They are some of the most intimate images ever taken of John and Yoko. In one portrait, the couple are pictured at their secret wedding in Gibraltar in 1969. In another, they happily nestle together in the back of a limo following the ceremony.

Others show the newlyweds, both in white, looking relaxed on a private jet at the end of the wedding saga that would later be immortalised in hit song The Ballad Of John And Yoko.

As John Lennon's widow prepares to mark the anniversary of her wedding to the late Beatle next Sunday, the Mail on Sunday has revealed these images have distressed her for decades.

As the photographer who took the pictures that day explains, they are at the heart of a long-running mystery after vanishing in an apparent burglary. And, despite the best efforts of detectives, have never been seen since.


The paper's investigation tracked down the negatives for the 118 missing pictures, estimated to be worth more than 100,000 ($213,134), and discovered they are being touted for sale by a notorious Beatles biographer.

The Mail reports that Thailand-based Geoffrey Giuliano offered to sell the negatives to an undercover reporter, who was posing as a collector. After sending over the contact sheet as proof he had the negatives, Giuliano, 62, a US author who is known to have a vast collection of Beatles memorabilia, demanded a cash transfer into his account - but pulled out of the deal after suspecting the buyer was acting for Ono.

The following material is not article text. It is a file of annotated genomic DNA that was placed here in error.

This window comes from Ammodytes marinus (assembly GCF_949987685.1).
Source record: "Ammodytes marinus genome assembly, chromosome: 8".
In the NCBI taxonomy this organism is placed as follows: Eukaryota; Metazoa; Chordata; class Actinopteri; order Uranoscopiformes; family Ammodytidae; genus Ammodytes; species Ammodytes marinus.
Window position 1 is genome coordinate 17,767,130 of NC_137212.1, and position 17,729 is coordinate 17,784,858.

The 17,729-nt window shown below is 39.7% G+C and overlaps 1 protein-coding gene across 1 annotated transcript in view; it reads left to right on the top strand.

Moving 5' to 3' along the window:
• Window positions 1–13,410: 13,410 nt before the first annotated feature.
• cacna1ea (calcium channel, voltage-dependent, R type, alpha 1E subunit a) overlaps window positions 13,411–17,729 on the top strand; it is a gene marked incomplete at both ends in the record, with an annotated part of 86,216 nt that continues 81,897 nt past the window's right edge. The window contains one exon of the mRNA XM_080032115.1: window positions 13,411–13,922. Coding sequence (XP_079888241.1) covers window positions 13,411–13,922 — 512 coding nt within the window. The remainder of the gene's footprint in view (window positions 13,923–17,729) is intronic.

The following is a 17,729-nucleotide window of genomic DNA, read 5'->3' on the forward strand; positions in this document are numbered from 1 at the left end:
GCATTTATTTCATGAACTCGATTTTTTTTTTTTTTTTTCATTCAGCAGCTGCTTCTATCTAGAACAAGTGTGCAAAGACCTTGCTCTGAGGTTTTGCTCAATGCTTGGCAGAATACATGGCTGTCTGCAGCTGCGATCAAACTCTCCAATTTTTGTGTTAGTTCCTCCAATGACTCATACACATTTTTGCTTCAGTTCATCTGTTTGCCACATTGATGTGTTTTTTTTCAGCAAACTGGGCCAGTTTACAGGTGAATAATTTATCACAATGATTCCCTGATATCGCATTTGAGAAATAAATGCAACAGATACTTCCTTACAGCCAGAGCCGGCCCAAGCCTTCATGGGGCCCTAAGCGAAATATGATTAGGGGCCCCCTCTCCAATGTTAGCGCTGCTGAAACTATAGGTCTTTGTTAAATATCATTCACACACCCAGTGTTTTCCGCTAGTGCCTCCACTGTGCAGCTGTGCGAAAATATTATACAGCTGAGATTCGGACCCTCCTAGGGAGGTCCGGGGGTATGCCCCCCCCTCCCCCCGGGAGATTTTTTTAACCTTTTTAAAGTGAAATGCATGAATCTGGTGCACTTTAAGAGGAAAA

He claimed the original photographer is dead but David Nutter is very much alive, and was furious to learn his images were being sold without his permission. He said: 'It's heart-breaking. It was the most important assignment for me ... I'm so angry.'

It was just a few months before the release of the Beatles' album Abbey Road when Nutter, then 30, was summoned by the band's Apple Corps executive Peter Brown and dispatched on "a top secret mission".

"He asked me to get on the next flight to Gibraltar. But he wouldn't tell me why. He just told me to take my camera."

Desperate to avoid the London paparazzi, Lennon and Ono had wanted to seal their nuptials in a private ceremony. After failing to do so on a cross-channel ferry and also Paris, they had been advised to do it in Gibraltar, where, as a British citizen, Lennon could wed immediately.

Nutter's coup turned to disaster in 1975 when he lent his negatives to Anthony Fawcett, a former assistant to Lennon, to be used in the book John Lennon: One Day At A Time.

"When I asked for the negatives back, he told me his apartment had been repossessed and everything had been taken," said Nutter. Later he claimed there had been a burglary.

- Mail on Sunday